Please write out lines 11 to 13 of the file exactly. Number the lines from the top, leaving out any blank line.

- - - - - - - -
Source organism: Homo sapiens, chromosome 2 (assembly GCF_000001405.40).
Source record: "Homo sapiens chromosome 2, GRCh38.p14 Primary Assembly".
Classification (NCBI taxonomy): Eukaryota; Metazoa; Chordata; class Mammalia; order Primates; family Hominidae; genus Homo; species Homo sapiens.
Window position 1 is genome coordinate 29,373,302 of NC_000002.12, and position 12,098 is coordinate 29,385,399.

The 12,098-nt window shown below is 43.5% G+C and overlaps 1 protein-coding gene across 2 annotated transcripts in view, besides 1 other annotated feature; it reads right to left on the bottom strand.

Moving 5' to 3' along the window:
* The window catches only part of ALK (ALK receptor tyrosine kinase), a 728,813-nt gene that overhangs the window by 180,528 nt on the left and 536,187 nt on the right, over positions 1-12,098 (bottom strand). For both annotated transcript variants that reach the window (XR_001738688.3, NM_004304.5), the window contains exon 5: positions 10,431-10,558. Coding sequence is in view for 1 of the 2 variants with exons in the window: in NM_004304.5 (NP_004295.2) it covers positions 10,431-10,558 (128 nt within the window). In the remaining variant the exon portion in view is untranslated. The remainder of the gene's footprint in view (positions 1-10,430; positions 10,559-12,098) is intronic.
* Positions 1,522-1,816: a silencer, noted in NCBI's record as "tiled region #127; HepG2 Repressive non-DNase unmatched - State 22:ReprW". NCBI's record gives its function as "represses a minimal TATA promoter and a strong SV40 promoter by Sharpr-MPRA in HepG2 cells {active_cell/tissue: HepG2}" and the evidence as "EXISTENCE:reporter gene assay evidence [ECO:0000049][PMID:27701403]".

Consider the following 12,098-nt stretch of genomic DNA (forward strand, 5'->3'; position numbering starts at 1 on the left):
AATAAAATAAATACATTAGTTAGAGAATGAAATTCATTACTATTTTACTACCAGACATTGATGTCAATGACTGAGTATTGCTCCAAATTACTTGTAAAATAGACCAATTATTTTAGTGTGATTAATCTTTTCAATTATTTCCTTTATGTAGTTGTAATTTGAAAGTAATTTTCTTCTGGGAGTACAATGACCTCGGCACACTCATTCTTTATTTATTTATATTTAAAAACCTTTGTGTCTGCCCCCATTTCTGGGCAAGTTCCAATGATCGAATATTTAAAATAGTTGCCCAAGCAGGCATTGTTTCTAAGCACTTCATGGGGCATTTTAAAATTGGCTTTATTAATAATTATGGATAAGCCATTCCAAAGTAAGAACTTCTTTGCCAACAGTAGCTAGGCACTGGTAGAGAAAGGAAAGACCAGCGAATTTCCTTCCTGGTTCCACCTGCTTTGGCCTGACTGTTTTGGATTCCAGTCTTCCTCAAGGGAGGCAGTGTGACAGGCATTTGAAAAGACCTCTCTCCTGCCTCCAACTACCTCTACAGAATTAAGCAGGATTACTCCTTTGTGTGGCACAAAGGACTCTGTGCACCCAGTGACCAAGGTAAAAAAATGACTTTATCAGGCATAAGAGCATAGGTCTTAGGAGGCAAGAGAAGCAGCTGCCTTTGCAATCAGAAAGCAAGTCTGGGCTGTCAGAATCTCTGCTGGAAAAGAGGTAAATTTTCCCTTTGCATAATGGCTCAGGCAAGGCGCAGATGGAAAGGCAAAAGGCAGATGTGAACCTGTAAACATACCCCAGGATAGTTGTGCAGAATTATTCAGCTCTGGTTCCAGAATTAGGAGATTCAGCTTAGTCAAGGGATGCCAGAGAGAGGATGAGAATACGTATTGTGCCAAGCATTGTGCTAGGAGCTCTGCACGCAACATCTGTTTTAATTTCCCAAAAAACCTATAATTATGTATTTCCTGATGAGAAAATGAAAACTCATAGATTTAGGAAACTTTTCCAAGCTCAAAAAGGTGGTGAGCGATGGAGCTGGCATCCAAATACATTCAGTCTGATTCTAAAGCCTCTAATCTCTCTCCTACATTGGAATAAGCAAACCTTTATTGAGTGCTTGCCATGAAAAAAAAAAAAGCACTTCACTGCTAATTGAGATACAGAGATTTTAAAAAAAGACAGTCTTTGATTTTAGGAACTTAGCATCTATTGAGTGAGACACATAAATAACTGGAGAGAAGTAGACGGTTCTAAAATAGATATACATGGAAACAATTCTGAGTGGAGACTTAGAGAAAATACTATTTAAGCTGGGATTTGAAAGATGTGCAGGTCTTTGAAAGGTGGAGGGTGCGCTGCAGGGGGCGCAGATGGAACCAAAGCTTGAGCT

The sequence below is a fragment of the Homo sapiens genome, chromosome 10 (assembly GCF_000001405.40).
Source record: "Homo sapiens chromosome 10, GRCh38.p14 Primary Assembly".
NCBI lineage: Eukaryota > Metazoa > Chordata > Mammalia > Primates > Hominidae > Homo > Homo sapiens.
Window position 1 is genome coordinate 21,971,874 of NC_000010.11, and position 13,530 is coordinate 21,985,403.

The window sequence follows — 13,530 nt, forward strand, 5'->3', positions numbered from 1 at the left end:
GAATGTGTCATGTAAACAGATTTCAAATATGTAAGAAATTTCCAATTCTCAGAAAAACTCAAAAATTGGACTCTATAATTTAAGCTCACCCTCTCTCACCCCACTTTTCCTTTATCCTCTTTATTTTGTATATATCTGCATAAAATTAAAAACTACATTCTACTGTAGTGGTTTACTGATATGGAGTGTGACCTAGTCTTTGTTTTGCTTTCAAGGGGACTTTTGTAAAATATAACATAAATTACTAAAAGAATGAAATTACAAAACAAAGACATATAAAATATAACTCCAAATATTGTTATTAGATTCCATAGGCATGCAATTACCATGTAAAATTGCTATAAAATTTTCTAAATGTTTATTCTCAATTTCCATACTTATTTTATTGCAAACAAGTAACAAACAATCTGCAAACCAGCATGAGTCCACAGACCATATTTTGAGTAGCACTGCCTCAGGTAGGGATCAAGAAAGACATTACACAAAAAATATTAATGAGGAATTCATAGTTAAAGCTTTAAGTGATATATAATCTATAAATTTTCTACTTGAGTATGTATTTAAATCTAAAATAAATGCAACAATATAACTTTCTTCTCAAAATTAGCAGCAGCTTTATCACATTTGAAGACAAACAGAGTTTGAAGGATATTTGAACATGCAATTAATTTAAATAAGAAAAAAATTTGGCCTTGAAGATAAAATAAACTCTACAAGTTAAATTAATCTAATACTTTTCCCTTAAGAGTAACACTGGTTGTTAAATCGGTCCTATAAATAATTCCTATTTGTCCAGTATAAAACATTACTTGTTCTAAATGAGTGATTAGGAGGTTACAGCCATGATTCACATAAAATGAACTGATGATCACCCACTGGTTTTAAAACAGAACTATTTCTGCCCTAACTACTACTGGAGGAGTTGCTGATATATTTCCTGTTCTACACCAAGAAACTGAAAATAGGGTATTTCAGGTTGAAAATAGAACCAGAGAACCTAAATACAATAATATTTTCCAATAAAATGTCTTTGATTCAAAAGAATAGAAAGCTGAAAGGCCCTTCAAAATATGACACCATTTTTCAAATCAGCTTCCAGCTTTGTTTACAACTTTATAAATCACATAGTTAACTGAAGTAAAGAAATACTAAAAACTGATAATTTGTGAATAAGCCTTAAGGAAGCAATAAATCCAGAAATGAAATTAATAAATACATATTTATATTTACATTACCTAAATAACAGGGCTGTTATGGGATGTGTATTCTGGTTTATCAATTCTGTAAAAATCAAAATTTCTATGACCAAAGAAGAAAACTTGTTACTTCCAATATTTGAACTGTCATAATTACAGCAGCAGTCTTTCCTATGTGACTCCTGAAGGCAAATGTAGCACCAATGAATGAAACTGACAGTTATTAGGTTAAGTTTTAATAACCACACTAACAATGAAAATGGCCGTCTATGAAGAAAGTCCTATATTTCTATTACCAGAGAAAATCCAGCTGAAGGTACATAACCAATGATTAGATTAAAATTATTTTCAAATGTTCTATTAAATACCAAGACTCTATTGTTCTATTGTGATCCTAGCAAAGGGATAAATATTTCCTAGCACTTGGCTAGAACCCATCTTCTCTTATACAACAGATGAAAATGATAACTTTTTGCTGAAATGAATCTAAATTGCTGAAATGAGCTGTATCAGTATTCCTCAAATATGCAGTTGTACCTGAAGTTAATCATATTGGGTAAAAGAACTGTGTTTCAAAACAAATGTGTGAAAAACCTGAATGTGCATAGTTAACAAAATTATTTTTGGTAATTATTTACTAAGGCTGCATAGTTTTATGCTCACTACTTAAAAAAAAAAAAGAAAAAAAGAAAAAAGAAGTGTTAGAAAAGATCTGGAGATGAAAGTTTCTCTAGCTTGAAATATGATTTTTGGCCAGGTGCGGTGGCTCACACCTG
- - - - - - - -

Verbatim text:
The sequence below is a fragment of the Homo sapiens genome, chromosome 10 (assembly GCF_000001405.40).
Source record: "Homo sapiens chromosome 10, GRCh38.p14 Primary Assembly".
NCBI lineage: Eukaryota > Metazoa > Chordata > Mammalia > Primates > Hominidae > Homo > Homo sapiens.